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Vol. 77/No. 29      AUGUST 12, 2013

(front page)
Washington farmworkers’ strikes
win wage raise, better conditions
Militant/Clay Dennison
Farmworkers listen to explanation of agreement reached with owner of Sakuma Bros. Farms that granted wage increase and other gains July 25 after workers organized two walkouts.

BURLINGTON, Wash. — More than 200 farmworkers returned to the job July 26, after winning higher wages and better conditions following two strikes at Sakuma Bros. Farms in July.

The first walkout started July 12, after worker Federico Lopez was fired for challenging the piece rate. Workers, who don’t belong to any established union, ended the strike after winning Lopez’s reinstatement and the transfer of what they described as an abusive foreman. Workers walked out again July 22 in response to the company’s refusal to implement pay raises and other demands.

The walkouts took place when the blueberry harvest was in full swing. Nearly all the workers are indigenous Mixteca and Trique people, from the Mexican state of Oaxaca. Most return to work year after year at Sakuma Farms, a major operator in the berry-growing and processing industry in this agricultural region north of Seattle.

On July 25 workers gathered in one of the labor camps to hear a report on negotiations from strike committee president Ramón Torres. The committee had done a test-pick on a field to be harvested the next day, Torres said, and negotiated a new rate with the grower. The agreed-upon rate, 37 cents a pound, represented a 23 percent raise over what the company had been paying, and the grower had agreed to negotiate a rate for other fields after company and workers’ representatives did further test-picks.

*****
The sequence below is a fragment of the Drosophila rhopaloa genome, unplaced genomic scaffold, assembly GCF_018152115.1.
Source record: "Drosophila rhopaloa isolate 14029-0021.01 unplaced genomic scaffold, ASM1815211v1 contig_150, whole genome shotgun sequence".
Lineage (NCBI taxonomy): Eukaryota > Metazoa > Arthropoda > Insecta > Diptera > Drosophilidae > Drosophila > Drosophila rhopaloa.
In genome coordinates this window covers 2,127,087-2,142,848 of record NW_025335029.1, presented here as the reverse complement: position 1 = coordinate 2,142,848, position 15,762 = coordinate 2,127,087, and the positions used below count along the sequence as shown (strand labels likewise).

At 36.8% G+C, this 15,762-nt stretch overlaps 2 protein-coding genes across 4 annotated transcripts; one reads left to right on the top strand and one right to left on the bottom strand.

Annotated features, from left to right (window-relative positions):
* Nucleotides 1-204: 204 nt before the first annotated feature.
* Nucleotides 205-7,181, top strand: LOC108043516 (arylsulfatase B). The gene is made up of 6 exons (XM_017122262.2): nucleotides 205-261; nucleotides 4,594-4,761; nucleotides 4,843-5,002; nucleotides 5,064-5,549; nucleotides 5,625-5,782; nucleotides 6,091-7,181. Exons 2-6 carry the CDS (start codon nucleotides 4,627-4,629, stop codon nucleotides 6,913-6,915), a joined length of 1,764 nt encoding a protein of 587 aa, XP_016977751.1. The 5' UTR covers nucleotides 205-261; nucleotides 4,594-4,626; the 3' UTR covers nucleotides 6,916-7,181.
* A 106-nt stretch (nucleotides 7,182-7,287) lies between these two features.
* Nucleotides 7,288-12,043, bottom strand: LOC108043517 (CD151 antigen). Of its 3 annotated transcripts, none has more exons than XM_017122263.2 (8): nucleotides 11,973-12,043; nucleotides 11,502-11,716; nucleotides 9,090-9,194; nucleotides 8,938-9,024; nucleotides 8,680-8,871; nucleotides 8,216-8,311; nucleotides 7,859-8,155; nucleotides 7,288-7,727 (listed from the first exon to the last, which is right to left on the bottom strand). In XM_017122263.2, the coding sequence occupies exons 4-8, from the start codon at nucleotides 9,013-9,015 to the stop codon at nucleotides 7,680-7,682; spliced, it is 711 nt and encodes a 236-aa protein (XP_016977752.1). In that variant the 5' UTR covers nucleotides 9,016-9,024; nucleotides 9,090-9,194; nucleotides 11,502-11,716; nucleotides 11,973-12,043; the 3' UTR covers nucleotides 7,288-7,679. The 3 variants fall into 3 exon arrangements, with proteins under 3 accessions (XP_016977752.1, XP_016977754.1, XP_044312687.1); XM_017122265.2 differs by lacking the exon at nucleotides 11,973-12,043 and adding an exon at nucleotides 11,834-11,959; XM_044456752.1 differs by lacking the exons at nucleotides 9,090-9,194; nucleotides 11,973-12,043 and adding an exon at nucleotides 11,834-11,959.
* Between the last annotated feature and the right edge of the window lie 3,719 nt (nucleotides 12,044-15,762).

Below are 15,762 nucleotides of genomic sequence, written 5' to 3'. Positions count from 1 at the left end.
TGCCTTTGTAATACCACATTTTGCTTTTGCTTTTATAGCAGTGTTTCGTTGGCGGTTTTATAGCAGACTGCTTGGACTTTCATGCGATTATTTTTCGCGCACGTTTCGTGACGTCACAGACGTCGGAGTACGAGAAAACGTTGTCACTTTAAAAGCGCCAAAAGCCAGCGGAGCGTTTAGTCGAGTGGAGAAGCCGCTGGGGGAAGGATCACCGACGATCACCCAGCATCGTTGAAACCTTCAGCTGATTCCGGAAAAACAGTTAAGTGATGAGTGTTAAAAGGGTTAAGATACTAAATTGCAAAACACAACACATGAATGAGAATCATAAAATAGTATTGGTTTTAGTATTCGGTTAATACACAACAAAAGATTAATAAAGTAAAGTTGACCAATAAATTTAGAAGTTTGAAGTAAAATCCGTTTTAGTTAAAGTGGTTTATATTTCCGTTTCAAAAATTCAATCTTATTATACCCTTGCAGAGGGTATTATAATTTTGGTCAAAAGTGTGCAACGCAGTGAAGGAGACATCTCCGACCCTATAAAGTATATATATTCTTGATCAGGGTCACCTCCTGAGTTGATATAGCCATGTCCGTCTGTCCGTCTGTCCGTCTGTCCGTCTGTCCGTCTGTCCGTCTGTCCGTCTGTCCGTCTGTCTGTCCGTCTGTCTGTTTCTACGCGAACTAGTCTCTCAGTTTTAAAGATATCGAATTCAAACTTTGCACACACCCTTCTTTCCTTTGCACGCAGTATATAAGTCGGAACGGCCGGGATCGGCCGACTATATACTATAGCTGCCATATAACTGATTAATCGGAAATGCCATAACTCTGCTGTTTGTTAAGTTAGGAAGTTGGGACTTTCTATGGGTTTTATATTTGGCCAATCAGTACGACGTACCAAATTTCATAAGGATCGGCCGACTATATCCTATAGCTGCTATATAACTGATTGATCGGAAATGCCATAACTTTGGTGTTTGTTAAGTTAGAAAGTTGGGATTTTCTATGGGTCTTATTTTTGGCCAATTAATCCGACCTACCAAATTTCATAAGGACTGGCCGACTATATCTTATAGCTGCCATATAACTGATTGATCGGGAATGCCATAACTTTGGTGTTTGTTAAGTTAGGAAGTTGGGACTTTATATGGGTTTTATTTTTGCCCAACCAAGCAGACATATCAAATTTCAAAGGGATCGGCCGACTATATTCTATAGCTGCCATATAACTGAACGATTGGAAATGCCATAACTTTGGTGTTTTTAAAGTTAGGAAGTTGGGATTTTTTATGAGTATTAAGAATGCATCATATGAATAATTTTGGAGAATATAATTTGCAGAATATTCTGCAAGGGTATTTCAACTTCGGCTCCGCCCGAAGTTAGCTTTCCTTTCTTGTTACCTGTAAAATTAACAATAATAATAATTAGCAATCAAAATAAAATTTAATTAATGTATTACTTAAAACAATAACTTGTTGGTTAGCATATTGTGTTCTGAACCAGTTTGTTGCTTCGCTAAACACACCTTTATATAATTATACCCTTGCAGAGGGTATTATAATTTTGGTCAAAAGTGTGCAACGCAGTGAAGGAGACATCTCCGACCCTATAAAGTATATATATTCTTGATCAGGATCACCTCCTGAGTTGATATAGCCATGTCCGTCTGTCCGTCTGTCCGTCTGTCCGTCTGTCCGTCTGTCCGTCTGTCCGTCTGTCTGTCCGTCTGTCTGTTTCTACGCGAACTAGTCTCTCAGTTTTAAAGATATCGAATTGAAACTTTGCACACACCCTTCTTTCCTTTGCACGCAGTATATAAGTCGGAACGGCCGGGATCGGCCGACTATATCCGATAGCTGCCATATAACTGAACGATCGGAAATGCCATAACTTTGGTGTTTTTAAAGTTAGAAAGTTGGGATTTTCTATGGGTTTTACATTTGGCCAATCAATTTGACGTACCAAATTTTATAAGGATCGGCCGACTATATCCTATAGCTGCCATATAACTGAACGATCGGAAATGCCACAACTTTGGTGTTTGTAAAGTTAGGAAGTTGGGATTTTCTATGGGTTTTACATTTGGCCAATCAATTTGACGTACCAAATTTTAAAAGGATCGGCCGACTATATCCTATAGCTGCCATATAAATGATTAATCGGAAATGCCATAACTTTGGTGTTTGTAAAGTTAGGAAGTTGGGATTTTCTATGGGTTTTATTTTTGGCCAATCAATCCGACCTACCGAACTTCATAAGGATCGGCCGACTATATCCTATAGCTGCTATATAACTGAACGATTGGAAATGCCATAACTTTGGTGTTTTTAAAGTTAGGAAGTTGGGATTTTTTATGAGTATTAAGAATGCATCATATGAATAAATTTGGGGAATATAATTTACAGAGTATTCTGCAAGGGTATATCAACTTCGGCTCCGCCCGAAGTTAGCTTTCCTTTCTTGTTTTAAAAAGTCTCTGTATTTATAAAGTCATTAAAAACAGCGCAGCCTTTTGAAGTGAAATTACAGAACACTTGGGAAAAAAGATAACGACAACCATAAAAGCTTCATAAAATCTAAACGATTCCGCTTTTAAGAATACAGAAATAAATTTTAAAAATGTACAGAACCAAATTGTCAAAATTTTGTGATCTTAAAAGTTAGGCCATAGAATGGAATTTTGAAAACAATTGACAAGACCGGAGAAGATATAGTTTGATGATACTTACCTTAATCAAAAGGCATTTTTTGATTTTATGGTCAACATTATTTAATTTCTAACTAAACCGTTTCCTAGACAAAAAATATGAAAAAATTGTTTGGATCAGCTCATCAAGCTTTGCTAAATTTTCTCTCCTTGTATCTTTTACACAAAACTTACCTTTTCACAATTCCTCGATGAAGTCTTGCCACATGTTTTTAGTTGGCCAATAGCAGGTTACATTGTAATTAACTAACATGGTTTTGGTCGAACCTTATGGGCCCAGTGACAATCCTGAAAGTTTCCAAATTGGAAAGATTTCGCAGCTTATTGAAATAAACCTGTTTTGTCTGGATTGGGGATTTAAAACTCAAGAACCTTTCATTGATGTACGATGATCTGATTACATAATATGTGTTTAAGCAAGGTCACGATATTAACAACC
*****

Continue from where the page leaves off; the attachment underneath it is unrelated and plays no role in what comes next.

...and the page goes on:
The rate makes it possible to make $12 or more an hour, Torres said, and workers will have the right to know the company-recorded weights for their picks.

Torres said they were still meeting on other demands. Pickers are concerned about losing their jobs when the company begins bringing in 160 contract workers from Mexico in August, under the federal government’s H-2A temporary “guest worker” program. The company says it needs more workers to avoid a repeat of last year’s harvest, when 15 acres of blackberries rotted in the fields.

“Now we are working again, though everything isn’t fixed,” said Torres. “Something very important is that youths under 16 years just got a check for money that wasn’t paid for time they had worked.” He explained that the company is beginning to replace old, bedbug-infested mattresses in the workers’ housing, one of the strikers’ demands aimed at improving their living conditions. The farmworkers want to keep negotiating, he said, “and so does the boss, and that’s good.”
Related articles:
On the Picket Line
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